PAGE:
Right in the center of Boston, City Hall Plaza is where Boston Calling has been held since its inception in May 2013, and it’s a great open-air venue, with brick flooring & long uninterrupted sightlines that are then surrounded by some of Boston’s tallest buildings. Of course, this makes it totally different than the park settings of most urban festivals. You don’t quite know what to expect from something so new & different – the cranes & traffic cones moved in recently to overhaul a major subway station, but they’re also an immediate reminder that this is a music festival still defining its character to many people.
Yet once inside, it was noticeable how strongly Boston Calling has hit its stride in its fourth iteration. The festival is set apart by how accessible it all is: the large brick space accommodates a comfortable experience for a large turnout, and the lines for food & drink are far from the typical festival nightmare. Plus, in a nice twist from most events, the VIPs are moved to a scenic view from the City Hall balconies, while the up-close-and-personal approach is doable for anybody, with minimal “camp out” time needed. You don’t have to be a diehard here to see some fantastic bands & have a good time.
Undoubtedly, much of the credit for such a positive vibe rests with a killer Boston Calling lineup. The National’s Aaron Dessner has curated the performances for Boston Calling every year, and recruiting him has been a masterstroke – aside from the industry clout that he brings, Dessner is clearly an expert at cultivating a mood. It’s rare that a music festival can predict the many vibes you want to experience over a three-day event, but Boston Calling has done it beautifully.
Savvy to the workday, Day 1 kicked off on Friday at 6:45 PM, with Baltimore indie rock trio Future Islands. For the few who arrived early enough, you couldn’t have picked a better band to set a vibe right on impact. Running through their 11-year catalogue, frontman Samuel T. Herring offered a disarming energy, alternating from emotional pleading to the crowd, to the occasional deathmetal voice that has become his live signature, to a few Beyonce-like body rolls just for good measure. It’s unlike anything you’ll see anywhere else, and as he repeatedly reflected on the “beautiful” crowd & moon framed in the Boston skyline, you couldn’t help but be totally locked in.
Most festival-goers really started filling in for Neutral Milk Hotel, the recently reunited indie staple from Athens. Clearly, the band’s hiatus has done nothing to diminish the passion of its fanbase, as the crowd’s energy made it clear how many years they’d waited to see the band’s folky chaos in person. Lead singer Jeff Mangum urged the crowd to keep the cellphones away, and I doubt many people had to think twice about it.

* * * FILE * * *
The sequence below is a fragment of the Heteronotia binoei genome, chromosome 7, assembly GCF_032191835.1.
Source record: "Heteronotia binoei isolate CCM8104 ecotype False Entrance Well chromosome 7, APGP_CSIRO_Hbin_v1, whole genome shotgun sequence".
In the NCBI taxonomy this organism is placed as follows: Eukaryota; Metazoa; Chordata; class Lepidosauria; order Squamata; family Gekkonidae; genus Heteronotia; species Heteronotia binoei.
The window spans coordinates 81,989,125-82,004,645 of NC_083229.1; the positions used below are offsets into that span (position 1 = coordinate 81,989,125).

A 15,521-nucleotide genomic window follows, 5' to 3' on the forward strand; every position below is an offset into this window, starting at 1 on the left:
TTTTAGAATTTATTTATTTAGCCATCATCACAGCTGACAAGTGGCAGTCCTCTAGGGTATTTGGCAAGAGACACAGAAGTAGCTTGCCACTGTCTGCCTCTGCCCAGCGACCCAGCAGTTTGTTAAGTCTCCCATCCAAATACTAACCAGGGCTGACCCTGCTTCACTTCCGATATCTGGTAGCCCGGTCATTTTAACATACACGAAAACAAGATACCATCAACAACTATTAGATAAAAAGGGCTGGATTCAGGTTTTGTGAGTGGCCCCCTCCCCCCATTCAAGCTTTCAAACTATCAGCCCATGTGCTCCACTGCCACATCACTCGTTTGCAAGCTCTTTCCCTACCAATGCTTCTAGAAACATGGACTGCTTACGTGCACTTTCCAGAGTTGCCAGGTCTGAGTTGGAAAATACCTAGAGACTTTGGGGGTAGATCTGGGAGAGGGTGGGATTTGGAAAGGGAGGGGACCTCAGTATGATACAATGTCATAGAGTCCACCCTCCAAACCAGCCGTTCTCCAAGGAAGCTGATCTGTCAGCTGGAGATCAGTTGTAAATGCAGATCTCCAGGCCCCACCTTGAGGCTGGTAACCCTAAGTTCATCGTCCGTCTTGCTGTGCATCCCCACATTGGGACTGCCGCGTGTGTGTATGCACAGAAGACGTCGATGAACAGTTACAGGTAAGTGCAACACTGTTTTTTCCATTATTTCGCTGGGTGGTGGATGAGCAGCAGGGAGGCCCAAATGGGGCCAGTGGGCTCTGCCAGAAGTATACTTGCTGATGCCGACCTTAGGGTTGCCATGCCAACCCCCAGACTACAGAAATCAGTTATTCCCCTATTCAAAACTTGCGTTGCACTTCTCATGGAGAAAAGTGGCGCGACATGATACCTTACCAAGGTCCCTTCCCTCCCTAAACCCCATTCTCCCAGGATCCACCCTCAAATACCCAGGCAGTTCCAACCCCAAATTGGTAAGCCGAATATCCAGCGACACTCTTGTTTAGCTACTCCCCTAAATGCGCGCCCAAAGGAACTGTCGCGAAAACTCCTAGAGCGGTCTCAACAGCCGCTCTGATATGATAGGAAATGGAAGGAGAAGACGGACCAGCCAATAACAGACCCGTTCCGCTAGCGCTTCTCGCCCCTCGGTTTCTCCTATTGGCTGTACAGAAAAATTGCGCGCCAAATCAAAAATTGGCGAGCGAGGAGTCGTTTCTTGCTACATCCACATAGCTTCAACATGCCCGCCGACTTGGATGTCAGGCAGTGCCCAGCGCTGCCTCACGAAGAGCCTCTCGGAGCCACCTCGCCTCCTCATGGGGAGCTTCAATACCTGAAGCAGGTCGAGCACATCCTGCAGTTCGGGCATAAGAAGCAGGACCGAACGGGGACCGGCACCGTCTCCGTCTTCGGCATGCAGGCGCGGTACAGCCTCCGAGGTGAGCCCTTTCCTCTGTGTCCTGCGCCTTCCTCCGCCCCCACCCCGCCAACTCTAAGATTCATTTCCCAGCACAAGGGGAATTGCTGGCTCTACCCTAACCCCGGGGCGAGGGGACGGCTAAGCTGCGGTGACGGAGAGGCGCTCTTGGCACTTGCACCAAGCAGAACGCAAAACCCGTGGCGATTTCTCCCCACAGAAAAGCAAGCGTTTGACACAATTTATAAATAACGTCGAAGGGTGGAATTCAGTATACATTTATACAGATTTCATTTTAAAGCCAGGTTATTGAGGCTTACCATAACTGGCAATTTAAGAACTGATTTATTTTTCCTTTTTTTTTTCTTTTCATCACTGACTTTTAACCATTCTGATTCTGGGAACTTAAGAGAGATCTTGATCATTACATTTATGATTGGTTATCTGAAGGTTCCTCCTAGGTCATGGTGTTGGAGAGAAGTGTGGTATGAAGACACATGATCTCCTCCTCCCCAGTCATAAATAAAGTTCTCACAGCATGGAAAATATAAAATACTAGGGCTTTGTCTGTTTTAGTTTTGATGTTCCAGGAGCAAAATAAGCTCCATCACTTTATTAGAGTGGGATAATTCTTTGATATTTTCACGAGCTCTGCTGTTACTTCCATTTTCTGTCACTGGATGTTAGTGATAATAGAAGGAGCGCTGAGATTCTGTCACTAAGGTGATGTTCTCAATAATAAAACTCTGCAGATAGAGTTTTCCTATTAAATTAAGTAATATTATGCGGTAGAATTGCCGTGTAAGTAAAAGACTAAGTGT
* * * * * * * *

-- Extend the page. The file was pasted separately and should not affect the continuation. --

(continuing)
With a full crowd onboard, The National rounded off the Friday set with a spellbinding nighttime set, their second Boston Calling appearance after headlining the inaugural May 2013 edition. While their music is sometimes criticized as somber, their live performance turns this criticism on its head, so emotionally stirring & visually brilliant that such sorrow becomes a beautiful thing to see. “Graceless” & “Bloodbuzz Ohio” were particular standouts, and after the previous two bands had the crowd bouncing, it’s a high compliment that The National had them completely transfixed.
Friday’s openers should have been a warning to anyone present: Saturday was designed to be high-energy, virtually start-to-finish. Despite gathering slowly, the crowd was vocal in supporting the first two acts, Boston’s own St. Nothing and CliffLight. Self-described as “nocturnal bedroom pop,” St. Nothing kicked off the day with a gentle blend of electronic beats and smooth cello, easing the crowd in to the afternoon. The hometown love continued as CliffLight took the stage, upping the energy with an enthusiastic set that had the entire audience dancing and clapping along.
Wisconsin’s S. Carey played the third set of the day, entrancing a now-full crowd with their piano-driven chords and indie-folk charm. Both the lead singer and the band’s namesake, Sean Carey’s vocals were both spirited and serene, encouraging a sea of heads nodding along to the soothing tunes as beach balls flew through the air.
Pop energy powered the crowd through the rest of the day once Sky Ferreira, the first leading lady of the festival, took the midday stage. Her fierce stage presence and vocal force exuded an aura of effortless cool, as the sunglasses-clad singer enchanted a growing audience of thousands of dancing fans.